And all of these things we encounter really are awful things. But context matters, not to excuse or condone the behavior of others, but to shape us into the kind of people we are called to be. Persecution and unjust murder have been part of our world since Cain took out his jealousy on Abel. John the Baptist had his head cut off in prison and brought to a party on a platter. It is true that technology has made it possible for today'But it is Jesus' gruesome death on a cross that is the ultimate act that provides the context for our understanding of violence. It is that death that ultimately shapes our identity.
In elementary school I was a part of mob violence. I distinctly remember being on the bus and the group around me began to pick on a girl, saying all kinds of awful things to her. A strange thing happened inside me. I found myself almost compelled to enter into their rage with them. The bullying reached a crescendo, and on behalf of the crowd I reached over and slapped her across the face. That immediately brought everything to a halt. She started to cry and the rest of us suddenly came face-to-face with our own propensity for evil. I was ashamed of what I had done. Fortunately, I got in trouble for what I did and was assisted by the principal in doing what I could to make things right with this girl. But I also could never fully repair the damage that had been done.
We are here in this world to correct injustice. But our effectiveness only comes when we lay our outrage at the cross, humbled by our own propensity for violating others in pursuit of our own agenda (and especially when we think our outrage gives us license to work on God's behalf to set things right). Because when we act on that outrage against the sin of others, it is ultimately what will make even greater sinners of us. We lose sight of the humanity of the "other" and no longer look for Christ's love and redemption in the midst of the situation.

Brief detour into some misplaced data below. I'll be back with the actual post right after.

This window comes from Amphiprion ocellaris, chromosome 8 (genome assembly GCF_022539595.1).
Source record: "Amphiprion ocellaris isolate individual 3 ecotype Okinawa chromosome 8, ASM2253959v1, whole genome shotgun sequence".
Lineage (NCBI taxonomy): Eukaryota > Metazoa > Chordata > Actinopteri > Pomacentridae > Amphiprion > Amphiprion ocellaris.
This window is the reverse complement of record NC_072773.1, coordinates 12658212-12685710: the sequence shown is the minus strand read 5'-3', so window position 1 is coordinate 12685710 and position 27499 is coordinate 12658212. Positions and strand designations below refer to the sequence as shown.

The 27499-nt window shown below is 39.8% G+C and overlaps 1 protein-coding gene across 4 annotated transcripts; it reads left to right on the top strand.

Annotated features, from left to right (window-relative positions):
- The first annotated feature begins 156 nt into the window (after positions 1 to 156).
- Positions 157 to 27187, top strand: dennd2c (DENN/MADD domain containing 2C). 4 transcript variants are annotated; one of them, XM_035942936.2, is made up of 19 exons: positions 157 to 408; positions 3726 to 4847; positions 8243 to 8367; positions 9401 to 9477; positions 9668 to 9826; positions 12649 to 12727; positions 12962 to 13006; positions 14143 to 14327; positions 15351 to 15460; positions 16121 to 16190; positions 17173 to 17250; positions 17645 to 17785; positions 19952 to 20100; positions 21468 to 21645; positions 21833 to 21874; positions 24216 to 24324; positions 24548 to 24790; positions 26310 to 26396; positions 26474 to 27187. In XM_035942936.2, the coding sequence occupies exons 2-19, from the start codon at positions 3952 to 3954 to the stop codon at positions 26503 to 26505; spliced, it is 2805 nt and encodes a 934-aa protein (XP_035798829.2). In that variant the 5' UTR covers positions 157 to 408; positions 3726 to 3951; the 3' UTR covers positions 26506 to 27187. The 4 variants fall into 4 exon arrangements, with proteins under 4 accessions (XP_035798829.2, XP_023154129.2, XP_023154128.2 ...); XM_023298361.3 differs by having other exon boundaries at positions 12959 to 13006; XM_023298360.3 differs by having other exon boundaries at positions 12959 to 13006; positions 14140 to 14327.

Our greatest weapon against sin is our own broken heart that places us fully into a dependence on God. The beatitudes in Matthew 5 begin the Sermon on the Mount as a clear articulation that God's favor rests with those who mourn, who are poor in spirit, who are humble, etc. We want to be triumphant, to have our tribe be on the right side of life. There is an internal satisfaction, even smugness, that feels good. But its effect is to blind us to our own sin, to cause us to overcompensate in our anger, and to mask the internal pain we are carrying.
So the next time you see a video that makes you angry, take a moment to sit for awhile and ask God to reveal ways you have also hurt others. Ask God to help you see His heart for the perpetrators you are angry about. And then, with the radical love of Christ for the all the people of the world, do justice, love mercy, and walk humbly with God.
-John M Troyer